There are great stories all around the NHL right now. The Philadelphia Flyers have won nine in a row and sit atop the Metropolitan Division with the Washington Capitals. After a terrible start, the Minnesota Wild entered Sunday only a point removed from a wild-card berth in the Western Conference.

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The Oilers won four of their past five games to climb ahead of the Golden Knights and into first place, at least temporarily, in the Pacific Division. Edmonton is 7-0-1 in the second game of back-to-backs, and Mikko Koskinen stopped 97 of the 99 shots he saw this week. Vegas played in Calgary on Sunday night, and then plays in Edmonton on Monday.

The Flames, Canucks and Jets are among four teams battling for three playoff positions in the Western Conference. The Maple Leafs, on the other hand, spoke about being snake-bitten last week after losing to three opponents playing for only pride and perhaps roster spots next season.

“We’re all in this together,” Matthews said after Friday’s loss in Anaheim. “You play through the good and the bad and the adversity and, obviously, in the position that we’re in, there’s lots of critics and lots of stuff that comes with it.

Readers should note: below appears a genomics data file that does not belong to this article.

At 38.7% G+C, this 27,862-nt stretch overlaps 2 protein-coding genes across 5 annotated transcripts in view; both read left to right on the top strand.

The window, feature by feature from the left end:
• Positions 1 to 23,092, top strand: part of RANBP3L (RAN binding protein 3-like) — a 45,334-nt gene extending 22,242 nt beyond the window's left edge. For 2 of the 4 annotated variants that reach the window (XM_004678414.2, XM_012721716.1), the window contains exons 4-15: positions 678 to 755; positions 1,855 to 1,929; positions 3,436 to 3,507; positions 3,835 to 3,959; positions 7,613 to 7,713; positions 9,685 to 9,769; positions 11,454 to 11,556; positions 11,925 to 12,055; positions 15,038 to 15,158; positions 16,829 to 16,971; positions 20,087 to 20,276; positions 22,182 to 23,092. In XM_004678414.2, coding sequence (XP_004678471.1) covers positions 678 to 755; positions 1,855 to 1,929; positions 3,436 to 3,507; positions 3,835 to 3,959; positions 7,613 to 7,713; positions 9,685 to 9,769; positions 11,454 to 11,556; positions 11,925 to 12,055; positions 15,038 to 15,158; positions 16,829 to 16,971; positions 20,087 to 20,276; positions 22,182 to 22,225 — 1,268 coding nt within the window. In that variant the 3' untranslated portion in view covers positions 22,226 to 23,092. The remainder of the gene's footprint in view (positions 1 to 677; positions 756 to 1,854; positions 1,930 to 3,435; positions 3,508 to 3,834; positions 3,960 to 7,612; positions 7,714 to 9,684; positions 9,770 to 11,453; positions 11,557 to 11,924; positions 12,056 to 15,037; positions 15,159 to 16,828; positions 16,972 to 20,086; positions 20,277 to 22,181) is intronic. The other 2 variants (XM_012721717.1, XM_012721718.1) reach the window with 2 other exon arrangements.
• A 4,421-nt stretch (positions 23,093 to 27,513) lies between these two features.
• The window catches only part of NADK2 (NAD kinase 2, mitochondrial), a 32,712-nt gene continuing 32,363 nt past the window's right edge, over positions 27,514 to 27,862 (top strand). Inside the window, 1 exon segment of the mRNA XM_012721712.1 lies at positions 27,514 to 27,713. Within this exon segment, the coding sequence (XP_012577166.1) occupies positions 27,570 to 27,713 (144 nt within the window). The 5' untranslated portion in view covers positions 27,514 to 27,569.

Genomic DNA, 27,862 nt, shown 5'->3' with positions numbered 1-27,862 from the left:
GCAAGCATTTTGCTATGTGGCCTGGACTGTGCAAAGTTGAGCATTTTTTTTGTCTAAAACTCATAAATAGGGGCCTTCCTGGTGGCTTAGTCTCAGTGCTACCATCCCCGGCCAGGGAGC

“But I think in this room we’re headstrong, and it doesn’t matter what’s going to get thrown our way, we’re going to come out of it stronger. Obviously, it was not the road trip that that we really wanted. So, that’s on us. We’ve got to just build forward and put this aside, learn from it and be better.”

It is pretty late to be learning at this stage, and to be drowning in hockey speak.

Toronto’s next three games are with the Lightning, the Nashville Predators and Boston Bruins. It has 24 points in the past 23 games. That is only a tad better than its pace when Mike Babcock was fired.

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He lost his job because so much more was expected from this team. Pretty much since then, the Maple Leafs have stayed on the same track. With a few weeks left, they are still sailing into a strong headwind.

“It was a great game, a beautiful game,” goaltender Frederik Andersen said on Thursday. “It was great to play behind a team like that. The way we played made it easy for me.”

It was a great 1-0 loss.

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Ticats list Watford as starting QB vs. Stampeders – TSN

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David Watford has been listed as the Hamilton Tiger-Cats starting quarterback for Friday’s game against the Calgary Stampeders.